The annual increase of cash handouts to Malaysians under the government’s 1Malaysia People’s Aid (BR1M) scheme risks becoming a permanent entitlement, a think tank said today.
The Institute for Democracy and Economic Affairs (IDEAS) praised Prime Minister Datuk Seri Najib Razak’s administration for moving away from blanket subsidies and its commitment to using targeted welfare programmes like BR1M to help Malaysians, but said the government should reduce the public’s dependence on such aid.
“However, we are astonished that the government appears to be proud that increasingly more people are depending on and in need of such welfare assistance.
“Success should be measured not in there being more people being on the programme but fewer and decreasing recipients each year to the point that we no longer need it,” IDEAS CEO Wan Saiful Wan Jan said in a statement.
“We should be concerned that there is a need to increase this allocation each year. BR1M is at risk of becoming a permanent entitlement,” he added.
In Budget 2017 tabled today by Najib, the government increased its allocation for BR1M to RM6.8 billion, which it expects to benefit seven million recipients. For 2016, the government disbursed RM5.4 billion to 7.3 million recipients — including 4.2 million households and 3.1 million unmarried individuals.
Today, Najib announced an all-round increase for all BR1M recipients next year, with low-income households earning below RM3,000 monthly to get a one-off RM1,200. Households earning between RM3,000 and RM4,000 monthly will get a one-off RM900, while single individuals will get a one-off RM450.
Wan Saiful added that Najib’s predecessors had, in the past, introduced blanket subsidies measures that benefited all regardless of income, which were well-intended then but had outlasted their suitability.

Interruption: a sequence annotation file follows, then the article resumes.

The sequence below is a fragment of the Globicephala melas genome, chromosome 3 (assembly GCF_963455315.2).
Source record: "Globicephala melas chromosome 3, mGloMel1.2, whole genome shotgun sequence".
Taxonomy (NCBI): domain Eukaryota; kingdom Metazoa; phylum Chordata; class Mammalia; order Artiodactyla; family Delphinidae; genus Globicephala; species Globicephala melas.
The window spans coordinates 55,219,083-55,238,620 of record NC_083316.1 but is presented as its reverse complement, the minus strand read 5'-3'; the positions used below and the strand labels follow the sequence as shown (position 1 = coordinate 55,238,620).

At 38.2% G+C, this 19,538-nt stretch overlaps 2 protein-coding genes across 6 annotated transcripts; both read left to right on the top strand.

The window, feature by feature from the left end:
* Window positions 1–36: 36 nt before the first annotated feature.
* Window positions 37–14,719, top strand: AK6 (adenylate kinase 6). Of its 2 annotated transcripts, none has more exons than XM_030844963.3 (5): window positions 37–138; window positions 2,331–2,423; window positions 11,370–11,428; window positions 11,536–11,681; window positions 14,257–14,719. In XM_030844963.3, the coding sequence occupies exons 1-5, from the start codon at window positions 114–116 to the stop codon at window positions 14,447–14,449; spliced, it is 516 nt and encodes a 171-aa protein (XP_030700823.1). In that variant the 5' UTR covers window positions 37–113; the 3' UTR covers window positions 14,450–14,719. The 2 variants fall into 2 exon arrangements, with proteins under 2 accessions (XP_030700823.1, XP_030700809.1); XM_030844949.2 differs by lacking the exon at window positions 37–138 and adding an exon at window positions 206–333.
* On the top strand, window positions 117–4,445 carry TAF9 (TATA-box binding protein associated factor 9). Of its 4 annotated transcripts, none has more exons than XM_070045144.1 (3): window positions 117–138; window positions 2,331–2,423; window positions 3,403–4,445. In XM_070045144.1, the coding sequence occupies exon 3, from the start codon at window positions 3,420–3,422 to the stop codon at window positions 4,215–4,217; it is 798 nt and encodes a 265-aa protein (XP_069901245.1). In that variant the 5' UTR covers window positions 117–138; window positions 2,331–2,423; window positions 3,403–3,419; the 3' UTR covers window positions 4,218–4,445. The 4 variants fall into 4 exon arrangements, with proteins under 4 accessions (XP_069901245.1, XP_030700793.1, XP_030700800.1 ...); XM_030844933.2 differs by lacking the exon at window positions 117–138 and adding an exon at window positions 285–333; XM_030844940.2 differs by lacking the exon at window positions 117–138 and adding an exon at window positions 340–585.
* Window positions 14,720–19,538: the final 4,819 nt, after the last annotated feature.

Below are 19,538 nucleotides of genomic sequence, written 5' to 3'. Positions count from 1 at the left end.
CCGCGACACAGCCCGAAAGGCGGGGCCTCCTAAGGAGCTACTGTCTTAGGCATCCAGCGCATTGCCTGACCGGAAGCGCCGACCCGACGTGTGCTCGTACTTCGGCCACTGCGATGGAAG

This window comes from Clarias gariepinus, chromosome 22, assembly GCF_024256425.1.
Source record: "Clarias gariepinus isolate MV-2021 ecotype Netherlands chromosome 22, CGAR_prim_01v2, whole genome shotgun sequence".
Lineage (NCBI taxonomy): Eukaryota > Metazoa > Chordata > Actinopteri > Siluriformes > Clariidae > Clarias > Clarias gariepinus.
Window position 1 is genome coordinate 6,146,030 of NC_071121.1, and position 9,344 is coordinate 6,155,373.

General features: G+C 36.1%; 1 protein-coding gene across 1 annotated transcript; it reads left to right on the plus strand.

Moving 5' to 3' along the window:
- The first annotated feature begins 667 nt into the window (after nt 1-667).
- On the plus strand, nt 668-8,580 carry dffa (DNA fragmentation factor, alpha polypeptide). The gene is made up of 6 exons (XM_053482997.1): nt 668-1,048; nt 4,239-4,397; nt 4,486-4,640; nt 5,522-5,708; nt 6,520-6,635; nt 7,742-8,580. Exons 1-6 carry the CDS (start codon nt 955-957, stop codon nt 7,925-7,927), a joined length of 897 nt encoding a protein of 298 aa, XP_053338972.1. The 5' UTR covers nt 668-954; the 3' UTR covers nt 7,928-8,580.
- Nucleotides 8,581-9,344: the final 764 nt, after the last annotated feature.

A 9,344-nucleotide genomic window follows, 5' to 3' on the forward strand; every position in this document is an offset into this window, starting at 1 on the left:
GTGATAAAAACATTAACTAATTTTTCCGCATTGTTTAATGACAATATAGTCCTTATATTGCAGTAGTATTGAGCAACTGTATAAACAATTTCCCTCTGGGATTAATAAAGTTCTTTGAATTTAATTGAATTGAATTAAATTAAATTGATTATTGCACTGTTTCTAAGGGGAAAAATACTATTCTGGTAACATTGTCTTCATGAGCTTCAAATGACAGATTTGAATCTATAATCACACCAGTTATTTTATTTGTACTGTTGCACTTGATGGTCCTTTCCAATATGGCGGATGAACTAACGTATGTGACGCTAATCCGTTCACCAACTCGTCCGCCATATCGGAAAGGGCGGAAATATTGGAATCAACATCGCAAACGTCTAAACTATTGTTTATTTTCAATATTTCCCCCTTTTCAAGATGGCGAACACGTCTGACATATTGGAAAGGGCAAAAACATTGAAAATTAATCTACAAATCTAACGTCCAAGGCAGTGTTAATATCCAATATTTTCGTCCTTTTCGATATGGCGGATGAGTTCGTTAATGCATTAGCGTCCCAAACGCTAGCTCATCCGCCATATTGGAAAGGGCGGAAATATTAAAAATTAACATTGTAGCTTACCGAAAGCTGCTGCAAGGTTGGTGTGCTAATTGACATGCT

Noting that such blanket subsidies caused “long-term problems of affordability and sustainability”, he praised Najib for leaving aside such measures but said the prime minister must cut down Malaysians’ reliance on debt.
“If Najib wants to leave a positive legacy as a responsible prime minister, he must move beyond the reliance on debt to solve problems. The relaxation of debt ceilings for civil servants, for example, will only increase household debt,” he said.
Wan Saiful highlighted that Malaysia has one of the highest household debts in the region, with the country’s household debt-to-gross domestic product (GDP) ratio having increased from 86.8 per cent in 2014 to 89.1 per cent in 2015.
Najib today announced nine measures and initiatives for civil servants, including increasing their motorcycle loan limit from RM5,000 to RM10,000 and their housing loan eligibility from between RM120,000 and RM600,000 to between RM200,000 and RM750,000.
It is unknown how long the BR1M policy introduced in 2012 would continue on, as the Barisan Nasional’s election manifesto in 2013 had only set targets for the handout amount until 2018.
In an interview published in newspaper Mingguan Malaysia on November 23, 2014, Najib reportedly indicated then that Malaysians would one day no longer need BR1M when their income levels have increased.
Source : The Malay Mail Online